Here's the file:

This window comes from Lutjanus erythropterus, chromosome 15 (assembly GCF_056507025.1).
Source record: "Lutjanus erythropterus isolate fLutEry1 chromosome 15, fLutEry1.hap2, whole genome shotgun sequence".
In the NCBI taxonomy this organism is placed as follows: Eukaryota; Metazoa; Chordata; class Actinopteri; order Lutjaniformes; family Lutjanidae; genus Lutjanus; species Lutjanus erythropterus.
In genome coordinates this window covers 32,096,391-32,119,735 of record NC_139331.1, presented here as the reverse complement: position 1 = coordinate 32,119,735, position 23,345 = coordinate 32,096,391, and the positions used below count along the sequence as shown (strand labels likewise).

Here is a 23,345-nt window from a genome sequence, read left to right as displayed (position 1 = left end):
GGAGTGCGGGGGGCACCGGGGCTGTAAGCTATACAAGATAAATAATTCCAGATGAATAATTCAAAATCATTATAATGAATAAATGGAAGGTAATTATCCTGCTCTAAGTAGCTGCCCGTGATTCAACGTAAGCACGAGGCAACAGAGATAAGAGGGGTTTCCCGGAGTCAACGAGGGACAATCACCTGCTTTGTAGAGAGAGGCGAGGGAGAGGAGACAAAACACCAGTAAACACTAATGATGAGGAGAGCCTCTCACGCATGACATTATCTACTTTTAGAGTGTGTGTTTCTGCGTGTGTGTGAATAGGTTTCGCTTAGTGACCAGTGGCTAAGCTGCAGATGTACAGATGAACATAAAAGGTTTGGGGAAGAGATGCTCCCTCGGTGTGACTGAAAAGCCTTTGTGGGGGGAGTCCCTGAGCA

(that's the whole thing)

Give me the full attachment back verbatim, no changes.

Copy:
This window comes from Lutjanus erythropterus, chromosome 15 (assembly GCF_056507025.1).
Source record: "Lutjanus erythropterus isolate fLutEry1 chromosome 15, fLutEry1.hap2, whole genome shotgun sequence".
In the NCBI taxonomy this organism is placed as follows: Eukaryota; Metazoa; Chordata; class Actinopteri; order Lutjaniformes; family Lutjanidae; genus Lutjanus; species Lutjanus erythropterus.
In genome coordinates this window covers 32,096,391-32,119,735 of record NC_139331.1, presented here as the reverse complement: position 1 = coordinate 32,119,735, position 23,345 = coordinate 32,096,391, and the positions used below count along the sequence as shown (strand labels likewise).

Here is a 23,345-nt window from a genome sequence, read left to right as displayed (position 1 = left end):
GGAGTGCGGGGGGCACCGGGGCTGTAAGCTATACAAGATAAATAATTCCAGATGAATAATTCAAAATCATTATAATGAATAAATGGAAGGTAATTATCCTGCTCTAAGTAGCTGCCCGTGATTCAACGTAAGCACGAGGCAACAGAGATAAGAGGGGTTTCCCGGAGTCAACGAGGGACAATCACCTGCTTTGTAGAGAGAGGCGAGGGAGAGGAGACAAAACACCAGTAAACACTAATGATGAGGAGAGCCTCTCACGCATGACATTATCTACTTTTAGAGTGTGTGTTTCTGCGTGTGTGTGAATAGGTTTCGCTTAGTGACCAGTGGCTAAGCTGCAGATGTACAGATGAACATAAAAGGTTTGGGGAAGAGATGCTCCCTCGGTGTGACTGAAAAGCCTTTGTGGGGGGAGTCCCTGAGCA